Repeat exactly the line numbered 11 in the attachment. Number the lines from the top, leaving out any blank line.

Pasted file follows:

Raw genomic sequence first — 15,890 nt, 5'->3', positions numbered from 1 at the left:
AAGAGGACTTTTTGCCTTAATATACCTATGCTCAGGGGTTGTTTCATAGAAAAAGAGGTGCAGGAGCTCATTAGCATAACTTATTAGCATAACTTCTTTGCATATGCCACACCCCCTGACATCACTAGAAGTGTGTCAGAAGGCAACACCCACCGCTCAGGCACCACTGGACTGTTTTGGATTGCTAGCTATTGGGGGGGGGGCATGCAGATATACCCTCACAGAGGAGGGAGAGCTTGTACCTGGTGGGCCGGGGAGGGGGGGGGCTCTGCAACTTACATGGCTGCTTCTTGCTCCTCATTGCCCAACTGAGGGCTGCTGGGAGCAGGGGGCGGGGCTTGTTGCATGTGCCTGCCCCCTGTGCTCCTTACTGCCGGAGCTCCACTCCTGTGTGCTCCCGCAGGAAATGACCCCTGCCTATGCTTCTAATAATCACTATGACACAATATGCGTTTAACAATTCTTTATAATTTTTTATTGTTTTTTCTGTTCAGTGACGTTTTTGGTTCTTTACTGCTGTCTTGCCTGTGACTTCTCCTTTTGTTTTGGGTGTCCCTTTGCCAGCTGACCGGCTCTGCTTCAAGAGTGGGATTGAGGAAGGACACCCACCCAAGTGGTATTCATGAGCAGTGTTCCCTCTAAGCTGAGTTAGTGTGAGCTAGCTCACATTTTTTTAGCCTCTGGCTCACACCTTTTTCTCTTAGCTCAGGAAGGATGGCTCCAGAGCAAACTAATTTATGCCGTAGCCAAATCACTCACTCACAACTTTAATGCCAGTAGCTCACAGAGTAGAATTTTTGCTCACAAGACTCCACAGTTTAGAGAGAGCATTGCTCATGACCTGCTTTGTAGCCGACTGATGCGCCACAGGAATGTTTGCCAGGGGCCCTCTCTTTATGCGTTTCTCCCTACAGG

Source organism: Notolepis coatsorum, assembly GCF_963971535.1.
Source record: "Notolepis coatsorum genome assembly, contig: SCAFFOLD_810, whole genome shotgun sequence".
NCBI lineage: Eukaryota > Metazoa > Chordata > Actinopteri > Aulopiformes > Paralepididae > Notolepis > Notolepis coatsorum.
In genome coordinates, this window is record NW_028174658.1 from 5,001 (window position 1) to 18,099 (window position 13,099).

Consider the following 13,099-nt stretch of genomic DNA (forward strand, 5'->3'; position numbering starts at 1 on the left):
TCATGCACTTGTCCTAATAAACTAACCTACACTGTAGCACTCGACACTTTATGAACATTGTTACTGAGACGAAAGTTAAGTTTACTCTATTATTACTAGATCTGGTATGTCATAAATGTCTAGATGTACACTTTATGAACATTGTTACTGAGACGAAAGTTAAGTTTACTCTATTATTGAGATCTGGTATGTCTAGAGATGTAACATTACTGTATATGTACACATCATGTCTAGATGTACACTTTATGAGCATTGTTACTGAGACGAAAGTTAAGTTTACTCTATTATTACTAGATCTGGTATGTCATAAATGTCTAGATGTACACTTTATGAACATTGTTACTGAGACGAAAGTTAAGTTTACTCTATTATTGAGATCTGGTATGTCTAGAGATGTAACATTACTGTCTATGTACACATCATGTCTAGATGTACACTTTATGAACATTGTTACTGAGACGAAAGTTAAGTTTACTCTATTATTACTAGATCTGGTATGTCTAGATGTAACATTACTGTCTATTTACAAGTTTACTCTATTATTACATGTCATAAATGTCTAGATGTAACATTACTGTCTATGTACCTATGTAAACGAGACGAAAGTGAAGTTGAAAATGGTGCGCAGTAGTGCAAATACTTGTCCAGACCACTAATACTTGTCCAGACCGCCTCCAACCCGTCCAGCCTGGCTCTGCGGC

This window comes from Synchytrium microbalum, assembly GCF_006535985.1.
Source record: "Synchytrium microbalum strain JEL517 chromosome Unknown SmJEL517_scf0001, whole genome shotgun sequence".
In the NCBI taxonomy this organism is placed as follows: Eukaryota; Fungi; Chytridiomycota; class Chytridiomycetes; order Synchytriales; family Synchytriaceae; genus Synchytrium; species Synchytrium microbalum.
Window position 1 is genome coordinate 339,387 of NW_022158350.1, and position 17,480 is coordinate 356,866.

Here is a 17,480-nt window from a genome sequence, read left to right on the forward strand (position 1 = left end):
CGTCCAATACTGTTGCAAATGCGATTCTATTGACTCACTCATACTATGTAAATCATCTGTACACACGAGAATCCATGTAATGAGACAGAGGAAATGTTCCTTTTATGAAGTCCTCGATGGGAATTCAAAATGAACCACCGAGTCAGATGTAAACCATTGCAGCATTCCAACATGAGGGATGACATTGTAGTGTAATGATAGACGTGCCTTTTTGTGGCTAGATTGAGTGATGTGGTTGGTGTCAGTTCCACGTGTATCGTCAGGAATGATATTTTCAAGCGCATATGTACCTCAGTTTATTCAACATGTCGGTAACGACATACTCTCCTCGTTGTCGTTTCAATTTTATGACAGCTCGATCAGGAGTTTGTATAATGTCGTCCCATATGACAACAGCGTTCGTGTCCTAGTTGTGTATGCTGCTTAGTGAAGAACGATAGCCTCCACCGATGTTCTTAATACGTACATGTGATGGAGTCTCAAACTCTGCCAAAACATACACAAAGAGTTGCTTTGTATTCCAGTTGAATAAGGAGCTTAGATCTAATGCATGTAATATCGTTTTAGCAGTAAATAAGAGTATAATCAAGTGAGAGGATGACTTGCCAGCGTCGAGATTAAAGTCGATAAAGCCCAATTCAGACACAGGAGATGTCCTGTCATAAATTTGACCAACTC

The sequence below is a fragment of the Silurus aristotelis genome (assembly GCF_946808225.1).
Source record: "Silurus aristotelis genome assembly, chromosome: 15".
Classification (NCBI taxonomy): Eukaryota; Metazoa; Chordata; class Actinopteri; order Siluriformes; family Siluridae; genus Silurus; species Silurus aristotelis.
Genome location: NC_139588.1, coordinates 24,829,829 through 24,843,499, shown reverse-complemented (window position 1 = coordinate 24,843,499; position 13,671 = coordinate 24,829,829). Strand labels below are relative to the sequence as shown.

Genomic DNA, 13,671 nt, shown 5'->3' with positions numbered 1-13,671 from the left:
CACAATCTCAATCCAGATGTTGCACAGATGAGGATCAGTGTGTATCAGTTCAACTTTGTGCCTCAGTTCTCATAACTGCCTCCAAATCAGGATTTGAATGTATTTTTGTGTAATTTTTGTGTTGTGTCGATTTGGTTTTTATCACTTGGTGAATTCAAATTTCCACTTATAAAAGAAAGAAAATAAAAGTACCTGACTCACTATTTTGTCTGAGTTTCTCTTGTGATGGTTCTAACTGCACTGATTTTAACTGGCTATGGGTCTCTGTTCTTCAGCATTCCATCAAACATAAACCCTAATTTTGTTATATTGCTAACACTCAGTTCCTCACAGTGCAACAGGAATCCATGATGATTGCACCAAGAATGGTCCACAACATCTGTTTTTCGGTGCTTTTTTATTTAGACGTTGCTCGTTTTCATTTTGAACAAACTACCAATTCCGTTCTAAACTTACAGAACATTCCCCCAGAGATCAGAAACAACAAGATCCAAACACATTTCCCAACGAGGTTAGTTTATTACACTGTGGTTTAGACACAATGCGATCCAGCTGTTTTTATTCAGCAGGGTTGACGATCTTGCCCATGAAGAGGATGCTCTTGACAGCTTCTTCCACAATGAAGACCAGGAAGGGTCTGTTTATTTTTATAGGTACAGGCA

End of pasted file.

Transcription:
In the NCBI taxonomy this organism is placed as follows: Eukaryota; Fungi; Chytridiomycota; class Chytridiomycetes; order Synchytriales; family Synchytriaceae; genus Synchytrium; species Synchytrium microbalum.